Heyo! We’re Cody Haas and Ivan Vidal, and we’re engineers on the Riot Direct team. It’s been a while since you’ve heard from our team. So in this article, we’re going to tell you a bit about what we’ve done to reinforce consistent and stable connections, reduce latency, and improve the overall player experience for our entire multi-game portfolio.
Articles tagged: deployment
Hi, I’m Guy Kisel, and I’m a software engineer on Legends of Runeterra’s Production Engineering: Shared Tools, Automation, and Build team (PE:STAB for short). My team is responsible for solving cross-team shared client technology issues and increasing development efficiency. In this article I’m going to share some details about how we build, test, and deploy Legends of Runeterra, a digital collectible card game.
Hello! I’m James “WxWatch” Glenn and I’m a software engineer on the Riot Developer Experience: Operability (RDX:OP) team. My team focuses on providing tools for Riot engineers and operations teams that help them better understand the state of their live services across the globe. Some of these tools include Riot’s service metrics, logging, and alerting pipelines. In this article, I’ll be talking about our one-stop-shop application for Rioters operating services - Console.
Hi, my name is Aaron Torres and I’m an engineering manager for the Riot Developer Experience team. We accelerate how game teams across Riot develop, deploy, and operate their backend microservices at scale - globally. I’ve been at the company for a little over 3 years and I’ve been writing Go code that entire time. In this article, we’ll be specifically looking at how a few different teams use Go. I’ll be tagging in two technologists - Chad Wyszynski from RDX Operability and Justin O’Brien from VALORANT - to discuss how they use Go for their projects.
The Riot internship program helps technical players drive their professional growth by embedding them on tech teams and having them contribute to impactful, exciting technology projects. Last year we published an article by some of our interns, giving readers a glimpse at the projects technical interns get to work on. We’re doing a follow-up this year, but with additional sections to reflect our new games.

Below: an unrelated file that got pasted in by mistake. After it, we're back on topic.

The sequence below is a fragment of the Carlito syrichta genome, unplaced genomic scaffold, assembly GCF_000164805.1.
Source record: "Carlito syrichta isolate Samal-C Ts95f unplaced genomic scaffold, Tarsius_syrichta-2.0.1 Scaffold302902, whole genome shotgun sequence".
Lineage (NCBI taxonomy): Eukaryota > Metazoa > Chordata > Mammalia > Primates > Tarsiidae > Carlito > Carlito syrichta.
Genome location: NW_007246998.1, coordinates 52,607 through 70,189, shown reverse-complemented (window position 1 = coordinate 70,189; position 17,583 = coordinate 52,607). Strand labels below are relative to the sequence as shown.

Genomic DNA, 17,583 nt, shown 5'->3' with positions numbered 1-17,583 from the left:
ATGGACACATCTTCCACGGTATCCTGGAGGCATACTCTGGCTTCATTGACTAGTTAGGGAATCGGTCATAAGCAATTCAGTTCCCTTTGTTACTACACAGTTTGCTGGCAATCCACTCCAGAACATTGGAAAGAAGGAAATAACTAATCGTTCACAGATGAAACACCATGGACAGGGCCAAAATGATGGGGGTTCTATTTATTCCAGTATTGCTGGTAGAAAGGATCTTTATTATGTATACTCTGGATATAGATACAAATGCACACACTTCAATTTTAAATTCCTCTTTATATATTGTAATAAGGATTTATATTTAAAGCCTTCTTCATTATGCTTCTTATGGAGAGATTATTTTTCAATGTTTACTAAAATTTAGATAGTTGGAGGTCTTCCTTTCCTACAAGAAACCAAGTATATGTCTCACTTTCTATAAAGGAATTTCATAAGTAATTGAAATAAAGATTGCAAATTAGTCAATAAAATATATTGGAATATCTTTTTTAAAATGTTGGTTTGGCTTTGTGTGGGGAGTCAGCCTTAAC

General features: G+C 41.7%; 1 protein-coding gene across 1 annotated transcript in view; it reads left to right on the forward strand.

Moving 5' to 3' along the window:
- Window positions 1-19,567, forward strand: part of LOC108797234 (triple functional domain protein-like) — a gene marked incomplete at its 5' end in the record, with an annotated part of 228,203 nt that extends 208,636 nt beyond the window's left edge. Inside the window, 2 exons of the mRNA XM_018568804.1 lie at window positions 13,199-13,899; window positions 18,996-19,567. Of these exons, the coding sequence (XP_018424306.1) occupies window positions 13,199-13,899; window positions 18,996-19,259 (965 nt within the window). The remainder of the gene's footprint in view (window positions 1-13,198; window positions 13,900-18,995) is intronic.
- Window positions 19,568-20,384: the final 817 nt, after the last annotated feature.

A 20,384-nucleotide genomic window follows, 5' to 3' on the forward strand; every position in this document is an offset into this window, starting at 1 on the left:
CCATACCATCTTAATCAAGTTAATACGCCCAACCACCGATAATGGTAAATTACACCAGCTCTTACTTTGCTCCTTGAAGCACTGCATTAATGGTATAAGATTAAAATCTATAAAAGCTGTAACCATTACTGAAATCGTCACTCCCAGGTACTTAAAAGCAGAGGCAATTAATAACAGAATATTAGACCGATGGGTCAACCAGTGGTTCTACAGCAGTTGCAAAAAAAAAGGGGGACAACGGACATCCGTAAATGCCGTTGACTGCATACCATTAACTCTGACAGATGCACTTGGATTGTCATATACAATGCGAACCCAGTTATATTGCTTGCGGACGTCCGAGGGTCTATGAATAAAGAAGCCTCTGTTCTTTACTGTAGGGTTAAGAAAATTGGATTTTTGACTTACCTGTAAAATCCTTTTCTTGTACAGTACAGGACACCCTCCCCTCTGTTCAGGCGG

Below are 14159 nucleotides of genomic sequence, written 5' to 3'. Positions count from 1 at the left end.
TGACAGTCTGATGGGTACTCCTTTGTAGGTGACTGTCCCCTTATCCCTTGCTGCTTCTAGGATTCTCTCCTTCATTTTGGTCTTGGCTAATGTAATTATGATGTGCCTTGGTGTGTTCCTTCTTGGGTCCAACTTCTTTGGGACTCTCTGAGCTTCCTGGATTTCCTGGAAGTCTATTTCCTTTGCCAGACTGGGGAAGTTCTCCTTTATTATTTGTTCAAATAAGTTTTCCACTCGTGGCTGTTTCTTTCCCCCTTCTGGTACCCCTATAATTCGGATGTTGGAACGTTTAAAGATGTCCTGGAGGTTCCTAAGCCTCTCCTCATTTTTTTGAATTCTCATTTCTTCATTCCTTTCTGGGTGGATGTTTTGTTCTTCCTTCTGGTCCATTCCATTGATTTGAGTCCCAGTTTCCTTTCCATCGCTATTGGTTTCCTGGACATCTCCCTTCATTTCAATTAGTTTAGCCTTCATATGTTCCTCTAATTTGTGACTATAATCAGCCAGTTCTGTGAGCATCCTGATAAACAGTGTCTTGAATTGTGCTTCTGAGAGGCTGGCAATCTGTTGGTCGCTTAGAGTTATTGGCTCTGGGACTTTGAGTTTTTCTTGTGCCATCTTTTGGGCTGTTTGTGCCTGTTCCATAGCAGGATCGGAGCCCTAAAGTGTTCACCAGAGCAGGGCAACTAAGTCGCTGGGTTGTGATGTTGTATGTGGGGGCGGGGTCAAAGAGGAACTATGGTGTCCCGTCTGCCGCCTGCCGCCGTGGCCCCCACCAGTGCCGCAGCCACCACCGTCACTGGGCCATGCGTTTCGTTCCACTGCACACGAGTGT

There were so many interns excited to contribute to this article that this year we’ll be doing a 2-part series. Intern stories are sorted into categories - the first post (this one) includes all blurbs for League of Legends, TFT, & VALORANT, and the second post focuses on General Game Tech & Tooling/Infrastructure.
Welcome back to the Running Online Services series! This long-running series explores and documents how Riot Games develops, deploys, and operates its backend infrastructure. Since 24 months is an eternity in this space, we figured we would update you all on how things have worked out, new challenges we faced, and what we learned addressing them!
For the past 8 years, League has been using a patching system called RADS (Riot Application Distribution System) to deliver updates. RADS is a custom patching solution based on binary deltas that we built with League in mind. While RADS has served us well, we felt we had an opportunity to improve some key areas of the patching experience. We knew we could deliver updates much more quickly and more reliably by using a fundamentally different approach to patching, so we set out to build a brand new patcher based on content-defined chunking.
Hey folks! We’re going to take a trip back in time. The year is now 20xx, and we’ve decided that it’s finally time to send one of League of Legends’ most long standing, revered or reviled features (depending on who you ask) to the meme graveyard.
That’s right - it’s time to retire runes and masteries.
It’s been over two years since I first wrote an article discussing how we combined Docker containers and Jenkins to create ephemeral build environments for a lot of our backend software at Riot Games. Today the series is seven articles strong and you’ve rewarded us with feedback, conversation, technical insights, tips, and stories about how you too use containers to do all kinds of interesting things. In the world of technology, two years is a long time. The series, while still useful, is out of date. Many of the latest Docker doodads and gizmos are absent.